In an earlier post, I referenced a conversation I had recently with the leadership team of a leading trade publisher. In that discussion, I was surprised to learn that one of the biggest issues book publishers deal with every day is royalty inquiries from authors. I have to admit, at first I was a bit surprised, but after I thought about it, I realized that royalties—and how they are calculated—can often times be complex and confusing. In my first post, I tried to define the key terms used when discussing royalties.In this post, I want to address some additional issues that I believe create confusion for authors.
- New books can be sold by a used book retailer–On some online retailers, you will see books described as both used and new. Despite those descriptions, it doesn’t mean the books are any different. There are many used book dealers who sell new merchandise as well. They just mark it as used because that is the majority of what they sell. However, this description gives the impression to the author that a bunch of books have been sold and now are being resold. The fact is most books are actually printed using print-on-demand technology so there are not really any used books at all.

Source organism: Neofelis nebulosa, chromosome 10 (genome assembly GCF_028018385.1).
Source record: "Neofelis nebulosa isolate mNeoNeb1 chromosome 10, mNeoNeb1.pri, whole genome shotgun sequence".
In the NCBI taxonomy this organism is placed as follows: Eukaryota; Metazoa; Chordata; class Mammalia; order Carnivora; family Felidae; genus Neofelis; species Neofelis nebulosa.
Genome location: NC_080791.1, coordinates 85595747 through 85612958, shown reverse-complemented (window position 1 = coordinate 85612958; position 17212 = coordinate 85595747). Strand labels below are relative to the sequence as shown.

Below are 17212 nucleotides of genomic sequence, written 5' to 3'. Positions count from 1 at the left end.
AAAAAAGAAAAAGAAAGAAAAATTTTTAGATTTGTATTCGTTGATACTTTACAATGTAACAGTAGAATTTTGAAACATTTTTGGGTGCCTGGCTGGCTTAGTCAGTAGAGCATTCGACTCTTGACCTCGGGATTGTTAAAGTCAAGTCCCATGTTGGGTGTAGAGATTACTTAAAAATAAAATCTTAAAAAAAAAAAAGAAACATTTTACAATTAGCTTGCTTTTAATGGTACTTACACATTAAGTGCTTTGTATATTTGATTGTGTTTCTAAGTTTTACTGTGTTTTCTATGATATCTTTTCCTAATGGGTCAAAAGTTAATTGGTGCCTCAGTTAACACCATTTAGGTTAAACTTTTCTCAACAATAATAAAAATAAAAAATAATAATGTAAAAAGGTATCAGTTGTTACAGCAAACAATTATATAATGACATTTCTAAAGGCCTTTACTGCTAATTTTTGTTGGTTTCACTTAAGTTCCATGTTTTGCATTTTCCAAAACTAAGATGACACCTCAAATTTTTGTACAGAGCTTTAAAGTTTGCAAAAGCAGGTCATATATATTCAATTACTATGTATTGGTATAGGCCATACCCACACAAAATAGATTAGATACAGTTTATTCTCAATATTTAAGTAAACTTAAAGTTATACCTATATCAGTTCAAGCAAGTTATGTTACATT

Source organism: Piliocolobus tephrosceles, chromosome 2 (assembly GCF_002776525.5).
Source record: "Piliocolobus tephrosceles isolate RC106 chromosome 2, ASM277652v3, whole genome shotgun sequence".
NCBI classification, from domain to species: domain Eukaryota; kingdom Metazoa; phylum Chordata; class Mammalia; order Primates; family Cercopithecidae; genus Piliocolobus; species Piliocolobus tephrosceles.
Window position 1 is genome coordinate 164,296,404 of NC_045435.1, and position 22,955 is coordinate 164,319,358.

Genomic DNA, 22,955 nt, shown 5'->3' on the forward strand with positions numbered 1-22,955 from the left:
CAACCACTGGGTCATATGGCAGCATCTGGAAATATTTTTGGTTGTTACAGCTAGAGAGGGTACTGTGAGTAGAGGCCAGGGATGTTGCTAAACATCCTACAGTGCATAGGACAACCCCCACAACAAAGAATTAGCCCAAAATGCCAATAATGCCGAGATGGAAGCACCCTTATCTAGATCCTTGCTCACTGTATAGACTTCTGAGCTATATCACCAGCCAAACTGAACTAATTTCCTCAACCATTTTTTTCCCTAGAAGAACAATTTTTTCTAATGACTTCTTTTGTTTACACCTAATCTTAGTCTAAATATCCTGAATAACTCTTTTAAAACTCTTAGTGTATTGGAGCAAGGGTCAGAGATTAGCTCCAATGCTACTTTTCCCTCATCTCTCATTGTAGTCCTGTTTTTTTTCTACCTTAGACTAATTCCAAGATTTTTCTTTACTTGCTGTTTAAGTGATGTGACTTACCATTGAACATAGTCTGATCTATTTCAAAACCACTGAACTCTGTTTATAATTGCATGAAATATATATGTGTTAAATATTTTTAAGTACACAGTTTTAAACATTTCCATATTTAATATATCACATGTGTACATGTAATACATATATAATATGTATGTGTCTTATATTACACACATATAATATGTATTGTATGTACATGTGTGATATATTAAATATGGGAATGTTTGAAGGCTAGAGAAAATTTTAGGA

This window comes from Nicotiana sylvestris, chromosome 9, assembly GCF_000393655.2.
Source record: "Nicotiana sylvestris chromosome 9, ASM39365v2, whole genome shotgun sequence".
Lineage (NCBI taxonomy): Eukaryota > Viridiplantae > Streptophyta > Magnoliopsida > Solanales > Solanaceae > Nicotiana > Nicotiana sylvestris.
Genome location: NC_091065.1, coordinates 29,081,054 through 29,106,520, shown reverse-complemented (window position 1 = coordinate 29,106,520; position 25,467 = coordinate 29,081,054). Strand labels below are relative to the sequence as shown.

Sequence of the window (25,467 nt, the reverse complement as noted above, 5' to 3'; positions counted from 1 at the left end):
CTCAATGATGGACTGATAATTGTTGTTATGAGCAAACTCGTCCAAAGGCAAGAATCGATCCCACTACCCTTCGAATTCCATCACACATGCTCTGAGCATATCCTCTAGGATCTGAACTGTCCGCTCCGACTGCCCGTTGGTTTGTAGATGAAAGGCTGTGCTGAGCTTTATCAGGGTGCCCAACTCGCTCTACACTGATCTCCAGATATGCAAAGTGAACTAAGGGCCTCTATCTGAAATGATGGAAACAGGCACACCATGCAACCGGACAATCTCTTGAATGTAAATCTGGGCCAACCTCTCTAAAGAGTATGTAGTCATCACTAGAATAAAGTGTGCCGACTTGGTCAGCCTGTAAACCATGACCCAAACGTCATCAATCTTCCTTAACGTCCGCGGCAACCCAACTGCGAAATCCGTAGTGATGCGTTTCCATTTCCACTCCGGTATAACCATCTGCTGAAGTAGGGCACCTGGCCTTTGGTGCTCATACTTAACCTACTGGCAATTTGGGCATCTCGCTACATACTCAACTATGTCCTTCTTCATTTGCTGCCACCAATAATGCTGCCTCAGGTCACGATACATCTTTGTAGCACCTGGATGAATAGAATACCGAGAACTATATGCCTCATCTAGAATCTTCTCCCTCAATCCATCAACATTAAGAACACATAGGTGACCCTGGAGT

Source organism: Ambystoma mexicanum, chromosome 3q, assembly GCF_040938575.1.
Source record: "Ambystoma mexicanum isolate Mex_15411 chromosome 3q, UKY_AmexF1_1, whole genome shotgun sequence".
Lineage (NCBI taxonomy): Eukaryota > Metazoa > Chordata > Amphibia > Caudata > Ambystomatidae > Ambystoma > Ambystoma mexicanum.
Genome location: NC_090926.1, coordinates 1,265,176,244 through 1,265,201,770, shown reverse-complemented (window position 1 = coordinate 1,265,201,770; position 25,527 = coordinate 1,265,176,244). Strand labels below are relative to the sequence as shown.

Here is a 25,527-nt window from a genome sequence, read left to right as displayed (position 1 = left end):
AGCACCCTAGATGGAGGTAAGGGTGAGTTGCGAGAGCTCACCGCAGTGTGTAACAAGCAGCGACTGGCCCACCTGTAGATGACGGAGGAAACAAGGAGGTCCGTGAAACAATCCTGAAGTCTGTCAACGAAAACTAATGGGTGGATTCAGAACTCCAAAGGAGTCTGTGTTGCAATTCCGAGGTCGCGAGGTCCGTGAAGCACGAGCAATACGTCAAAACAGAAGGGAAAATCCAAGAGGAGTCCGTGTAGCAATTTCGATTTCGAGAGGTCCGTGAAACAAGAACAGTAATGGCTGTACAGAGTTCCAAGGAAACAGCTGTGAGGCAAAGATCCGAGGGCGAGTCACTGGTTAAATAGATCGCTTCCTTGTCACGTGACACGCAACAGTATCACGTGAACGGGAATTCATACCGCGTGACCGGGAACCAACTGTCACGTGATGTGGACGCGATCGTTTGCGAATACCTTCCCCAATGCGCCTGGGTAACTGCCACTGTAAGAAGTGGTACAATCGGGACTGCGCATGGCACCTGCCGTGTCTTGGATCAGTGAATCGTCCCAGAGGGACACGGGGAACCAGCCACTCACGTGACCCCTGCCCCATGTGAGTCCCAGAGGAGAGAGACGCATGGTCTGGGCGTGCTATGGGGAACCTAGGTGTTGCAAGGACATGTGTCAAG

- “Only 4 left” is almost always a marketing ploy to create urgency to buy–Even though books are printed print-on-demand, some online retailers will put a statement like “Only 4 left” near a book to try to get people to make a decision to buy. Again, authors assume that there have been other books printed and sold, but the reality is there were no books printed and stored in a warehouse. This is referred to as “virtual inventory,” and is simply a way to get people to buy more quickly.
- If the retailer has a sale, it does not reduce the author royalty–In almost every case, this is not true. Royalties are calculated on Suggested Retail Price (SRP) and not the actual sale price so the retailer takes less margin on the sale to drive volume, but the author is paid the same regardless of the sale price. As with anything, there are always exceptions, but this is almost always the case.
I hope this information helpful. Please use the comment section to let me know if there are any other royalty questions I can answer.